On the cobblestone streets of Dickens’ England, Oliver Twist (Barney Clark) is placed in a workhouse along with most of the city’s orphans. The children are treated as slaves. Those that lord over them live an opulent lifestyle earned by cheating the child laborers out of their meager earnings. Oliver escapes the workhouse and heads to London where he is befriended by the Artful Dodger (Harry Eden). There, Fagin (Ben Kingsley) teaches young boys to steal and uses them to maintain his lifestyle. Mr. Brownlow (Edward Hardwicke) is pick-pocketed by Fagin’s followers and meets Oliver in the courthouse. He sees something special in Oliver and wants to give him the home life of his dreams. Fagin and his gang seek to exploit Oliver’s good fortune and twist the circumstances of his newfound friendship to their benefit.
It has been over thirty years since I read the story of “Olivier Twist”, but reading that book was never as dark as this movie. The actors in this film did a fantastic job portraying their characters. Granted these were darker times and life was different for many by today’s standards but the abuse ran rampant against orphaned children. This movie shows the constant physical and mental abuse they took from all types of people, including people in authority to those in their own social position. I felt after awhile that I wanted to protect Oliver from all those around him. I was so thankful for Mr. Brownlow because of the kindness he showed to Oliver.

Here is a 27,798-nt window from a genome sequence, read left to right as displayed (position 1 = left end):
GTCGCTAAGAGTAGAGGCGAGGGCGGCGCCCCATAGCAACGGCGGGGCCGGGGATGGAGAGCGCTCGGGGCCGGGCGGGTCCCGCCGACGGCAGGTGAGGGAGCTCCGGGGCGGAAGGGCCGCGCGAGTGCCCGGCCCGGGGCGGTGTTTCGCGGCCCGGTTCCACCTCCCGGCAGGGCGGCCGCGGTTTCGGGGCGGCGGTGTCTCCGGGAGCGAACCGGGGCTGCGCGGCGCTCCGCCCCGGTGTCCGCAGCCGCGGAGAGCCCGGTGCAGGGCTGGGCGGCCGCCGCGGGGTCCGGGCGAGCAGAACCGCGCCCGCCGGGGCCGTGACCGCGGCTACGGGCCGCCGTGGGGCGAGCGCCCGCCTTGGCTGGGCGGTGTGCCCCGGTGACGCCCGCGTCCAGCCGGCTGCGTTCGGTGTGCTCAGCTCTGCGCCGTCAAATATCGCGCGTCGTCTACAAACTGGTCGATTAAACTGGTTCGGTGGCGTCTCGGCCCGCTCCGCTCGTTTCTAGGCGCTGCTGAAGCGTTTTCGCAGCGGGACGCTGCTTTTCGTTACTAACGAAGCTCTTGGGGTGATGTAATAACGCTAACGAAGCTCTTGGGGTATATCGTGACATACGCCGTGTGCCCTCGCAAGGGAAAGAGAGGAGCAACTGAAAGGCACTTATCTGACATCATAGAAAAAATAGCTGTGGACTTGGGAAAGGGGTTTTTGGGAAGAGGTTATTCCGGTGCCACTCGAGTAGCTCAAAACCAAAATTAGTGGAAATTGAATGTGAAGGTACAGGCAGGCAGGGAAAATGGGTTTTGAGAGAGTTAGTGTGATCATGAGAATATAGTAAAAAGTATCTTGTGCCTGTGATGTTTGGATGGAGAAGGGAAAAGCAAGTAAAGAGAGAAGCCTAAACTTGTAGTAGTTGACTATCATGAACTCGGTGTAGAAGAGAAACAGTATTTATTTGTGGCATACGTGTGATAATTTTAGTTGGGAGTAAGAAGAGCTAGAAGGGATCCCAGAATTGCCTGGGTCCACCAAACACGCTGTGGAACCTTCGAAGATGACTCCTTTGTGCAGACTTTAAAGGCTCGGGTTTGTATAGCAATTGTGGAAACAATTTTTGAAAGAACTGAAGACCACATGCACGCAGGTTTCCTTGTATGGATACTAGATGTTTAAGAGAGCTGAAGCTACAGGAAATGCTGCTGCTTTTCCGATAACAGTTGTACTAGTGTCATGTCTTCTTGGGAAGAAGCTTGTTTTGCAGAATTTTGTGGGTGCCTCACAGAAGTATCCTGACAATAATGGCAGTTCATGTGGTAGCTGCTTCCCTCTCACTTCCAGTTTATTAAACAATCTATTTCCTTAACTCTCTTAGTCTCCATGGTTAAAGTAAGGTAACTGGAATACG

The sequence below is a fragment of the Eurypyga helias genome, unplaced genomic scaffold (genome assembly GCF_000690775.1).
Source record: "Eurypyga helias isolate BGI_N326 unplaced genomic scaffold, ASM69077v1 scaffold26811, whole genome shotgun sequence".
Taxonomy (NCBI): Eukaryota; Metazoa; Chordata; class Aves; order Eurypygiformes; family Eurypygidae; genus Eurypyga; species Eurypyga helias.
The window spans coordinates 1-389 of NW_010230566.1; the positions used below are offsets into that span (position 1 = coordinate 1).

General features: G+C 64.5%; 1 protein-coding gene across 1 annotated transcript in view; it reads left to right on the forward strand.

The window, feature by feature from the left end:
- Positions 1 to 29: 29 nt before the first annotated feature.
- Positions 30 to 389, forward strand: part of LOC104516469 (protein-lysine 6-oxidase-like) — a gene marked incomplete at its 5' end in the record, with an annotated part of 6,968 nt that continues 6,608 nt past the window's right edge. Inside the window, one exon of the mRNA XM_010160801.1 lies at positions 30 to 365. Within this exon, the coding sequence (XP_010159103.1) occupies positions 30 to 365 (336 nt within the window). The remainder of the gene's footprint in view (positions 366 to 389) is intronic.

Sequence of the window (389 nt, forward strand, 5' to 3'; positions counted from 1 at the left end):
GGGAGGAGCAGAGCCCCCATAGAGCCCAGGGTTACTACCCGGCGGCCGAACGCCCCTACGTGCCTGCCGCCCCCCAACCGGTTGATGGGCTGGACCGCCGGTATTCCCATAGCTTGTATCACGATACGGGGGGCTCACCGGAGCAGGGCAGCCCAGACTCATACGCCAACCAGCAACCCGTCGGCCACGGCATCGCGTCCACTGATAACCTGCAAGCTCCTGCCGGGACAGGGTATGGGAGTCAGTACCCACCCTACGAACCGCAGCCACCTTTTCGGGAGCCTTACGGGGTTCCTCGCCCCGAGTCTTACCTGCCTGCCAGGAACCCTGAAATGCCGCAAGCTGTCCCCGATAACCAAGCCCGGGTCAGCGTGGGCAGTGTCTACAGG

By today’s standards this abuse of children would be front page news. I watched as poor Oliver was hit with a walking stick, hit in the mouth with a fist, three people ganged up on him, and he was kicked repeatedly and threatened with a gun. In addition to what Oliver went through a girl was dragged by her hair and beaten to death with a stick.
Even though this is a classic tale and the two bad guys are punished for their crimes, I can not recommend this as wholesome entertainment for the family.